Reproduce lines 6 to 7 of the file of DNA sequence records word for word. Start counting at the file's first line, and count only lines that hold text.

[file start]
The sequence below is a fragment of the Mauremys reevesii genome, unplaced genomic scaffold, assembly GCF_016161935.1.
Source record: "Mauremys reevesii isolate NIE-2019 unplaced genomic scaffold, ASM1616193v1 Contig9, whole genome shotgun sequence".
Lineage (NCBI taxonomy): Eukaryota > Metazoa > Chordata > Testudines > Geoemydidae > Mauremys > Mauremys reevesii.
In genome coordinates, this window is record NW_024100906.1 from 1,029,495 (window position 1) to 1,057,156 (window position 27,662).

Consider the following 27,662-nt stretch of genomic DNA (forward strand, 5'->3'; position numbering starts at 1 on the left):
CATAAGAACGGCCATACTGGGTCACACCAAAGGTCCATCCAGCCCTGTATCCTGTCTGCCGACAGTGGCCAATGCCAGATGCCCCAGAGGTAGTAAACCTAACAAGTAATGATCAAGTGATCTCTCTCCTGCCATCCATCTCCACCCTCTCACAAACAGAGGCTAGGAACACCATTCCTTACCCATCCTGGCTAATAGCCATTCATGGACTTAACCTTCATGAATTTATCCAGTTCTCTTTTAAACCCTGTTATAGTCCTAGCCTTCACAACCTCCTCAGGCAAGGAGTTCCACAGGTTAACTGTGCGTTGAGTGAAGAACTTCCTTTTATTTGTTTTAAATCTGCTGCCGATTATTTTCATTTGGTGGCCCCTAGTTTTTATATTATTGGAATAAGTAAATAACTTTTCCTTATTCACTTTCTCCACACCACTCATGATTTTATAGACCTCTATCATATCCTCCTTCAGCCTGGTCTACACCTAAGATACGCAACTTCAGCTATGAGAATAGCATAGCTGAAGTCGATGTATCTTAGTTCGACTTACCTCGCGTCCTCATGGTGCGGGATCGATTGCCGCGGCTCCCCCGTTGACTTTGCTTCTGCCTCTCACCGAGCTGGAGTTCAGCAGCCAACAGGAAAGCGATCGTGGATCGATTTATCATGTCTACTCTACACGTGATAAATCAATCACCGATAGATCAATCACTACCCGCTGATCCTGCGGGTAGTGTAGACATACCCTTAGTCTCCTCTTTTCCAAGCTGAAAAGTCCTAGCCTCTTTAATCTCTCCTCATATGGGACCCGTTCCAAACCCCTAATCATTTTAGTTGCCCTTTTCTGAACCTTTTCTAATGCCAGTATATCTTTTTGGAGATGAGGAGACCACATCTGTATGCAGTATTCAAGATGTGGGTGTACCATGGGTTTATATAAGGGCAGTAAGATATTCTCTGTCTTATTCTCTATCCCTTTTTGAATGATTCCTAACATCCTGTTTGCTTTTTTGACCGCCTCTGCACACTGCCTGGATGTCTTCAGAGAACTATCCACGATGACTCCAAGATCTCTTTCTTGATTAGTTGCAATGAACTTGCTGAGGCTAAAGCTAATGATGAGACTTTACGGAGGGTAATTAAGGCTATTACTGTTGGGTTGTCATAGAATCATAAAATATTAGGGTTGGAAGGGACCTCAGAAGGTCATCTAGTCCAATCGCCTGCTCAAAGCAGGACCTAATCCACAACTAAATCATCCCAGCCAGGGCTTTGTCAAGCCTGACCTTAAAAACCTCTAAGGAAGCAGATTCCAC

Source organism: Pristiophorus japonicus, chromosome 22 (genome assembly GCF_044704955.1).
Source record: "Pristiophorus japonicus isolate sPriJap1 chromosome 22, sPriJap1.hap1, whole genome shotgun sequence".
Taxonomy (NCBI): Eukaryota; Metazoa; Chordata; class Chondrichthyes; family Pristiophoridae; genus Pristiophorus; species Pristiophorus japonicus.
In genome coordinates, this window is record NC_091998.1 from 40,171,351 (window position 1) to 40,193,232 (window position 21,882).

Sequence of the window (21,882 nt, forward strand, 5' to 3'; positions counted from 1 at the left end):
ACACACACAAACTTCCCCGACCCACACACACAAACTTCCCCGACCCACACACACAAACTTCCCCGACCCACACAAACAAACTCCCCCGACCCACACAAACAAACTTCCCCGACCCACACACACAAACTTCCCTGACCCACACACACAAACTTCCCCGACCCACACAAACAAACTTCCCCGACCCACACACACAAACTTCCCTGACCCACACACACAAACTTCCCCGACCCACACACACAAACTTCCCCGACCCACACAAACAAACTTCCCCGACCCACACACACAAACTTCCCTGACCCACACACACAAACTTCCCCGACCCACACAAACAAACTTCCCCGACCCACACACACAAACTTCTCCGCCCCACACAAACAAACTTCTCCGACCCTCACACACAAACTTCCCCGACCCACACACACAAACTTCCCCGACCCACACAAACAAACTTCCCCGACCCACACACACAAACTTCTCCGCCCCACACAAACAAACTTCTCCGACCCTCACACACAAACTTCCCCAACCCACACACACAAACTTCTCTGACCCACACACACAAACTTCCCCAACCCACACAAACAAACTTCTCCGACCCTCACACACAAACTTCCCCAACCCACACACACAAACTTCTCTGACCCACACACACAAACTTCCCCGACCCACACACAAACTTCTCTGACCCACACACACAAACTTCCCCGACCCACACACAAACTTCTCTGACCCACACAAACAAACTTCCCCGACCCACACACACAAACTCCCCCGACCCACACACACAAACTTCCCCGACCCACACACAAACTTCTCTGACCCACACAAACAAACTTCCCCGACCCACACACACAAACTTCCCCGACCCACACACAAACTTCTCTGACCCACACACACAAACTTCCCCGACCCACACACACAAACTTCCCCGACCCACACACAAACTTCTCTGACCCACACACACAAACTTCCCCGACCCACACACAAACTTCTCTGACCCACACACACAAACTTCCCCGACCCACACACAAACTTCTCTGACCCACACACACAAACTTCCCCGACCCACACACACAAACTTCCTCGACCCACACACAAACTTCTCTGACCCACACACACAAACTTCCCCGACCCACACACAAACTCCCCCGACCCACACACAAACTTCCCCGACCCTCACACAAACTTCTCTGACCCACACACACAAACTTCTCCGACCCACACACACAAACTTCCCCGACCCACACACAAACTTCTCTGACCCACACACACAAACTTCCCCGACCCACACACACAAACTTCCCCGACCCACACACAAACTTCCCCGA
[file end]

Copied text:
CATAAGAACGGCCATACTGGGTCACACCAAAGGTCCATCCAGCCCTGTATCCTGTCTGCCGACAGTGGCCAATGCCAGATGCCCCAGAGGTAGTAAACCTAACAAGTAATGATCAAGTGATCTCTCTCCTGCCATCCATCTCCACCCTCTCACAAACAGAGGCTAGGAACACCATTCCTTACCCATCCTGGCTAATAGCCATTCATGGACTTAACCTTCATGAATTTATCCAGTTCTCTTTTAAACCCTGTTATAGTCCTAGCCTTCACAACCTCCTCAGGCAAGGAGTTCCACAGGTTAACTGTGCGTTGAGTGAAGAACTTCCTTTTATTTGTTTTAAATCTGCTGCCGATTATTTTCATTTGGTGGCCCCTAGTTTTTATATTATTGGAATAAGTAAATAACTTTTCCTTATTCACTTTCTCCACACCACTCATGATTTTATAGACCTCTATCATATCCTCCTTCAGCCTGGTCTACACCTAAGATACGCAACTTCAGCTATGAGAATAGCATAGCTGAAGTCGATGTATCTTAGTTCGACTTACCTCGCGTCCTCATGGTGCGGGATCGATTGCCGCGGCTCCCCCGTTGACTTTGCTTCTGCCTCTCACCGAGCTGGAGTTCAGCAGCCAACAGGAAAGCGATCGTGGATCGATTTATCATGTCTACTCTACACGTGATAAATCAATCACCGATAGATCAATCACTACCCGCTGATCCTGCGGGTAGTGTAGACATACCCTTAGTCTCCTCTTTTCCAAGCTGAAAAGTCCTAGCCTCTTTAATCTCTCCTCATATGGGACCCGTTCCAAACCCCTAATCATTTTAGTTGCCCTTTTCTGAACCTTTTCTAATGCCAGTATATCTTTTTGGAGATGAGGAGACCACATCTGTATGCAGTATTCAAGATGTGGGTGTACCATGGGTTTATATAAGGGCAGTAAGATATTCTCTGTCTTATTCTCTATCCCTTTTTGAATGATTCCTAACATCCTGTTTGCTTTTTTGACCGCCTCTGCACACTGCCTGGATGTCTTCAGAGAACTATCCACGATGACTCCAAGATCTCTTTCTTGATTAGTTGCAATGAACTTGCTGAGGCTAAAGCTAATGATGAGACTTTACGGAGGGTAATTAAGGCTATTACTGTTGGGTTGTCATAGAATCATAAAATATTAGGGTTGGAAGGGACCTCAGAAGGTCATCTAGTCCAATCGCCTGCTCAAAGCAGGACCTAATCCACAACTAAATCATCCCAGCCAGGGCTTTGTCAAGCCTGACCTTAAAAACCTCTAAGGAAGCAGATTCCAC

Source organism: Pristiophorus japonicus, chromosome 22 (genome assembly GCF_044704955.1).